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Mr. Sheshabalaya is part of both New and Old India, and therefore well equipped to interpret the forces of change in his country today. He hails from a prominent Indian family with zamindari (feudal) roots and a strong presence in government, the liberal professions and academia. Along with his Belgian-born wife Ilse and their son Ishan, Mr. Sheshabalaya now lives in a 150-year old farmhouse in the Walloon countryside west of Brussels, where he indulges in two of his favorite pastimes: motorcycles and shooting.

Mr. Sheshabalaya's parents were both university Vice Chancellors, and he was brought up in a home with a library of 25,000 books. His mother was a gold medallist at India's Allahabad University, and then a Fulbright Scholar at the Universities of Wisconsin and Minnesota in the US (graduating with all A grades). His father was an alumnus of Harvard and Columbia Universities in the US, Christ Church at Britain's Oxford and the World Bank's Economic Development Institute in Washington DC. One of Mr. Sheshabalaya's grandfathers, Rai Bahadur Durga Charan Das, was a federal Commissioner in British India and then responsible for government liaison at the Tata conglomerate; the other, Prof. Radhakrishna Das, was Dean of one of India's oldest colleges, Ravenshaw. His granduncle Nityanand Kanungo, a prominent freedom fighter, was Minister of Industry in independent India's first (Nehru) government and then Governor of Bihar and Gujarat. Mr. Sheshabalaya's grandmother Nirmala Devi was a poetess and recipient of the Sahitya Akademi (Academy of Arts) award; her sister Sarala Devi was a close associate of Mahatma Gandhi, Nobel Laureate Rabindranath Tagore and among India's first elected woman legislators.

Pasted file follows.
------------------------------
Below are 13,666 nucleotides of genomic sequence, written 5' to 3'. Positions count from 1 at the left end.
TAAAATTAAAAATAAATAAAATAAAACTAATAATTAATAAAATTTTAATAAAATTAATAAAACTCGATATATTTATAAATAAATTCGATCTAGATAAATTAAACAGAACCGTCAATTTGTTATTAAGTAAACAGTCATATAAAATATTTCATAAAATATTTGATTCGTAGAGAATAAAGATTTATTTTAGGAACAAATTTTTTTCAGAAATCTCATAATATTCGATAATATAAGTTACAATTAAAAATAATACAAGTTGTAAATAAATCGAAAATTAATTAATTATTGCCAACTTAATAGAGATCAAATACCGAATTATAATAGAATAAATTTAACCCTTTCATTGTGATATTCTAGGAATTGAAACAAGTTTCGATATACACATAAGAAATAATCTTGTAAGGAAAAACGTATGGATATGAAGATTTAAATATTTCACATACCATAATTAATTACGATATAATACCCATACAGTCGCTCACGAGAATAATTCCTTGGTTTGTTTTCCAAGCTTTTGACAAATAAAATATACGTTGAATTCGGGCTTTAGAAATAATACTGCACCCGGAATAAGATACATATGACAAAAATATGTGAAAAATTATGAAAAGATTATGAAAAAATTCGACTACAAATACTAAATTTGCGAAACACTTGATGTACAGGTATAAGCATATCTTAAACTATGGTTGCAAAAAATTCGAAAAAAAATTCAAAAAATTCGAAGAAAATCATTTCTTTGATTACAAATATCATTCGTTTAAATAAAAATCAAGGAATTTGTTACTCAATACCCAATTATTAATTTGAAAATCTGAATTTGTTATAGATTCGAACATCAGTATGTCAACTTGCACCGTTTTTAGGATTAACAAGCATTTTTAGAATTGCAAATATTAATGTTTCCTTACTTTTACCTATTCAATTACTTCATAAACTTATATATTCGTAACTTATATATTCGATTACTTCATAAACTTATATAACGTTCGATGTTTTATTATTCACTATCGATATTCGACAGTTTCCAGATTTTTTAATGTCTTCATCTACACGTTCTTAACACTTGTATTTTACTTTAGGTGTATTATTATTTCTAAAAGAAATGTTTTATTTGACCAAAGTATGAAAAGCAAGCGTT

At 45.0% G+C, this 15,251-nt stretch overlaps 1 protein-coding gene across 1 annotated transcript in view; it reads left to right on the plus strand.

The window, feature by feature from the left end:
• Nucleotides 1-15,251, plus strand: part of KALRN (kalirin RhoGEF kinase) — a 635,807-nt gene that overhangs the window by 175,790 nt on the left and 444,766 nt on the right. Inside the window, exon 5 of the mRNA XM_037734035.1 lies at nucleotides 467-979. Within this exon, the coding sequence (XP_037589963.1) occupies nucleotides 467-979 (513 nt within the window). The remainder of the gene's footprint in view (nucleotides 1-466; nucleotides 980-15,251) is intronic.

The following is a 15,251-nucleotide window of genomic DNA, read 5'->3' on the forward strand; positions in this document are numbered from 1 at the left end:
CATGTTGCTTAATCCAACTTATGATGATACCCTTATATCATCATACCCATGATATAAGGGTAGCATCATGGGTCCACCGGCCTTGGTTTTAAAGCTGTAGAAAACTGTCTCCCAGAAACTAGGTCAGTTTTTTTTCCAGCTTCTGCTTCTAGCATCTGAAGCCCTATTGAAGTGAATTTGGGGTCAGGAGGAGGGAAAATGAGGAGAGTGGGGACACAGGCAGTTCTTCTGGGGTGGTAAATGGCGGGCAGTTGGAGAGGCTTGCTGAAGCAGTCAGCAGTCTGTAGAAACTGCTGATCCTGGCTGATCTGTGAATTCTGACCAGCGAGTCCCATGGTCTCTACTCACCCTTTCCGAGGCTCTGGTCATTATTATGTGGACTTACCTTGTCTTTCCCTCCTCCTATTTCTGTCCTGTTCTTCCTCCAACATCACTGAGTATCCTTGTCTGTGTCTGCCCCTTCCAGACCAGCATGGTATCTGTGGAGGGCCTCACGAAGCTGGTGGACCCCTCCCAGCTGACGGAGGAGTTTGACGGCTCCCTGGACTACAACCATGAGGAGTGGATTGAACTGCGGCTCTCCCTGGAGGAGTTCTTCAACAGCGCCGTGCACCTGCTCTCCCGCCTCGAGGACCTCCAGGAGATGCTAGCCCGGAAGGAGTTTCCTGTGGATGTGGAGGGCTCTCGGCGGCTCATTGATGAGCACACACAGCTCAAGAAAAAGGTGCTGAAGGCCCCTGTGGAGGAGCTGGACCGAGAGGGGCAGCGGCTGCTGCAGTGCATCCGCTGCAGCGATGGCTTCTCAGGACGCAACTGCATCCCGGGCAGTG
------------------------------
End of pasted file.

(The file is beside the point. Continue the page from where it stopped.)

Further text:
Mr. Sheshabalaya's family also counts among its ranks top academics (in India and the US), artists, diplomats, judges, two Major Generals and seven members of the elite Indian Administrative Service (a hub of Old India).
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